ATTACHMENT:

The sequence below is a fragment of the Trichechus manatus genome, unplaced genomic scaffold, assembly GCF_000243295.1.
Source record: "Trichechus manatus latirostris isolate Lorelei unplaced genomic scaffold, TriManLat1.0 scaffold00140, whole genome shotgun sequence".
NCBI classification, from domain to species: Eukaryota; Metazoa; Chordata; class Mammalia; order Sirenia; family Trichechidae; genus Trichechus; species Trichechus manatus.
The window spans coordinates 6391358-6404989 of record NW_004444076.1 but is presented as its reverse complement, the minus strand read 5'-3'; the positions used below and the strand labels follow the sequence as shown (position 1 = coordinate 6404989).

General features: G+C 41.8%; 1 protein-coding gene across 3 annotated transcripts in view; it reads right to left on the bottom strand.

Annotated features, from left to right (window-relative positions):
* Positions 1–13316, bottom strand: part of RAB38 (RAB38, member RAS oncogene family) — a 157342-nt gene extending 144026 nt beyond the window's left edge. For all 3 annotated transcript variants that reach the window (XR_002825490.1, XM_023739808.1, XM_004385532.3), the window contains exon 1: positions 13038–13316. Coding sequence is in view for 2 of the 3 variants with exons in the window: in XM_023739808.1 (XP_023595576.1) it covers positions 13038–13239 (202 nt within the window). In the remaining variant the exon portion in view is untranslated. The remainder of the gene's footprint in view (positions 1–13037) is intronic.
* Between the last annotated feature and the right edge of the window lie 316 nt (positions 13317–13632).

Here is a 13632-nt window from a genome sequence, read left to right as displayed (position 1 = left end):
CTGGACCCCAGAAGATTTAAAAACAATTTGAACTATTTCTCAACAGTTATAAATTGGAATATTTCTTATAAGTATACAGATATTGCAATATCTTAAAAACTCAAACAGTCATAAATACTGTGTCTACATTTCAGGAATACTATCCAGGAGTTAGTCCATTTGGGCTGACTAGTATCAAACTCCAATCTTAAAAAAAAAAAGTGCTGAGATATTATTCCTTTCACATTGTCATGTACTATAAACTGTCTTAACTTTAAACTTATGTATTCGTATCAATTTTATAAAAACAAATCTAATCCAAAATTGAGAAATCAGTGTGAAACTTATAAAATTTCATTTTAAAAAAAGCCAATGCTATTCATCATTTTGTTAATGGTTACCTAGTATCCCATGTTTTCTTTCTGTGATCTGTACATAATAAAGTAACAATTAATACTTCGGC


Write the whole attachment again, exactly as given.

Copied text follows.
The sequence below is a fragment of the Trichechus manatus genome, unplaced genomic scaffold, assembly GCF_000243295.1.
Source record: "Trichechus manatus latirostris isolate Lorelei unplaced genomic scaffold, TriManLat1.0 scaffold00140, whole genome shotgun sequence".
NCBI classification, from domain to species: Eukaryota; Metazoa; Chordata; class Mammalia; order Sirenia; family Trichechidae; genus Trichechus; species Trichechus manatus.
The window spans coordinates 6391358-6404989 of record NW_004444076.1 but is presented as its reverse complement, the minus strand read 5'-3'; the positions used below and the strand labels follow the sequence as shown (position 1 = coordinate 6404989).

General features: G+C 41.8%; 1 protein-coding gene across 3 annotated transcripts in view; it reads right to left on the bottom strand.

Annotated features, from left to right (window-relative positions):
* Positions 1–13316, bottom strand: part of RAB38 (RAB38, member RAS oncogene family) — a 157342-nt gene extending 144026 nt beyond the window's left edge. For all 3 annotated transcript variants that reach the window (XR_002825490.1, XM_023739808.1, XM_004385532.3), the window contains exon 1: positions 13038–13316. Coding sequence is in view for 2 of the 3 variants with exons in the window: in XM_023739808.1 (XP_023595576.1) it covers positions 13038–13239 (202 nt within the window). In the remaining variant the exon portion in view is untranslated. The remainder of the gene's footprint in view (positions 1–13037) is intronic.
* Between the last annotated feature and the right edge of the window lie 316 nt (positions 13317–13632).

Here is a 13632-nt window from a genome sequence, read left to right as displayed (position 1 = left end):
CTGGACCCCAGAAGATTTAAAAACAATTTGAACTATTTCTCAACAGTTATAAATTGGAATATTTCTTATAAGTATACAGATATTGCAATATCTTAAAAACTCAAACAGTCATAAATACTGTGTCTACATTTCAGGAATACTATCCAGGAGTTAGTCCATTTGGGCTGACTAGTATCAAACTCCAATCTTAAAAAAAAAAAGTGCTGAGATATTATTCCTTTCACATTGTCATGTACTATAAACTGTCTTAACTTTAAACTTATGTATTCGTATCAATTTTATAAAAACAAATCTAATCCAAAATTGAGAAATCAGTGTGAAACTTATAAAATTTCATTTTAAAAAAAGCCAATGCTATTCATCATTTTGTTAATGGTTACCTAGTATCCCATGTTTTCTTTCTGTGATCTGTACATAATAAAGTAACAATTAATACTTCGGC